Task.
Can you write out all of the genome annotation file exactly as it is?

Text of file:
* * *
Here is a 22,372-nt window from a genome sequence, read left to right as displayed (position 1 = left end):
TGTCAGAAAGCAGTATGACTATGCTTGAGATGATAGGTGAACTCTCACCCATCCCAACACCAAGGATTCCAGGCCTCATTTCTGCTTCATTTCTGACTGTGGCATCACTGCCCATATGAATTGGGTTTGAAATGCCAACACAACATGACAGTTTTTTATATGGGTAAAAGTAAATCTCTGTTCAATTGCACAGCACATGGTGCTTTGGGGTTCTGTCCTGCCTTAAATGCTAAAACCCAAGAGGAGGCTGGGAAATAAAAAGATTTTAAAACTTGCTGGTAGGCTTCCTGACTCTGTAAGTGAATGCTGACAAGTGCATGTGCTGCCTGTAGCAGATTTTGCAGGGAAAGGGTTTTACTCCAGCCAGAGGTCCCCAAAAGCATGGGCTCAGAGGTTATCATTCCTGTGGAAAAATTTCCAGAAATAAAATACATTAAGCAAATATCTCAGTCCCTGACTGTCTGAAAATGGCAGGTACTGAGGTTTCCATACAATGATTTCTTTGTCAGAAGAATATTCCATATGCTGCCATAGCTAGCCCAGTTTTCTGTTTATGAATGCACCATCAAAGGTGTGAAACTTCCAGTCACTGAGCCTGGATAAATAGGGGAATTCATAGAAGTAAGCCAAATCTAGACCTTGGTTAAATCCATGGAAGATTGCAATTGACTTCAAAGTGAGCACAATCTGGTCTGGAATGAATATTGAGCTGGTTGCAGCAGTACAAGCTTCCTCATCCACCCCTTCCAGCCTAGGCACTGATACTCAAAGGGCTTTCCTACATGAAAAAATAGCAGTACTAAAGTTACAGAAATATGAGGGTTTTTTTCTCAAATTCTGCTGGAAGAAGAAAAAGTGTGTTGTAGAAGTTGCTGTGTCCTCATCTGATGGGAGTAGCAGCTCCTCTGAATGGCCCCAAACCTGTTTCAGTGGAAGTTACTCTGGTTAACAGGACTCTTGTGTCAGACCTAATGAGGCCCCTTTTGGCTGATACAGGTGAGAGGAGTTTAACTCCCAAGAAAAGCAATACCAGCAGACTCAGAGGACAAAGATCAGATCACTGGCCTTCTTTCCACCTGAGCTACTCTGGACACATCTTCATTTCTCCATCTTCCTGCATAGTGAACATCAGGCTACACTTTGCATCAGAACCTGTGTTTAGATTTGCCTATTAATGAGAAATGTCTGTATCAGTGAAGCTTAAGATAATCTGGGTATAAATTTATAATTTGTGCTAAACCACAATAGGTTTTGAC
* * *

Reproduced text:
Here is a 22,372-nt window from a genome sequence, read left to right as displayed (position 1 = left end):
TGTCAGAAAGCAGTATGACTATGCTTGAGATGATAGGTGAACTCTCACCCATCCCAACACCAAGGATTCCAGGCCTCATTTCTGCTTCATTTCTGACTGTGGCATCACTGCCCATATGAATTGGGTTTGAAATGCCAACACAACATGACAGTTTTTTATATGGGTAAAAGTAAATCTCTGTTCAATTGCACAGCACATGGTGCTTTGGGGTTCTGTCCTGCCTTAAATGCTAAAACCCAAGAGGAGGCTGGGAAATAAAAAGATTTTAAAACTTGCTGGTAGGCTTCCTGACTCTGTAAGTGAATGCTGACAAGTGCATGTGCTGCCTGTAGCAGATTTTGCAGGGAAAGGGTTTTACTCCAGCCAGAGGTCCCCAAAAGCATGGGCTCAGAGGTTATCATTCCTGTGGAAAAATTTCCAGAAATAAAATACATTAAGCAAATATCTCAGTCCCTGACTGTCTGAAAATGGCAGGTACTGAGGTTTCCATACAATGATTTCTTTGTCAGAAGAATATTCCATATGCTGCCATAGCTAGCCCAGTTTTCTGTTTATGAATGCACCATCAAAGGTGTGAAACTTCCAGTCACTGAGCCTGGATAAATAGGGGAATTCATAGAAGTAAGCCAAATCTAGACCTTGGTTAAATCCATGGAAGATTGCAATTGACTTCAAAGTGAGCACAATCTGGTCTGGAATGAATATTGAGCTGGTTGCAGCAGTACAAGCTTCCTCATCCACCCCTTCCAGCCTAGGCACTGATACTCAAAGGGCTTTCCTACATGAAAAAATAGCAGTACTAAAGTTACAGAAATATGAGGGTTTTTTTCTCAAATTCTGCTGGAAGAAGAAAAAGTGTGTTGTAGAAGTTGCTGTGTCCTCATCTGATGGGAGTAGCAGCTCCTCTGAATGGCCCCAAACCTGTTTCAGTGGAAGTTACTCTGGTTAACAGGACTCTTGTGTCAGACCTAATGAGGCCCCTTTTGGCTGATACAGGTGAGAGGAGTTTAACTCCCAAGAAAAGCAATACCAGCAGACTCAGAGGACAAAGATCAGATCACTGGCCTTCTTTCCACCTGAGCTACTCTGGACACATCTTCATTTCTCCATCTTCCTGCATAGTGAACATCAGGCTACACTTTGCATCAGAACCTGTGTTTAGATTTGCCTATTAATGAGAAATGTCTGTATCAGTGAAGCTTAAGATAATCTGGGTATAAATTTATAATTTGTGCTAAACCACAATAGGTTTTGAC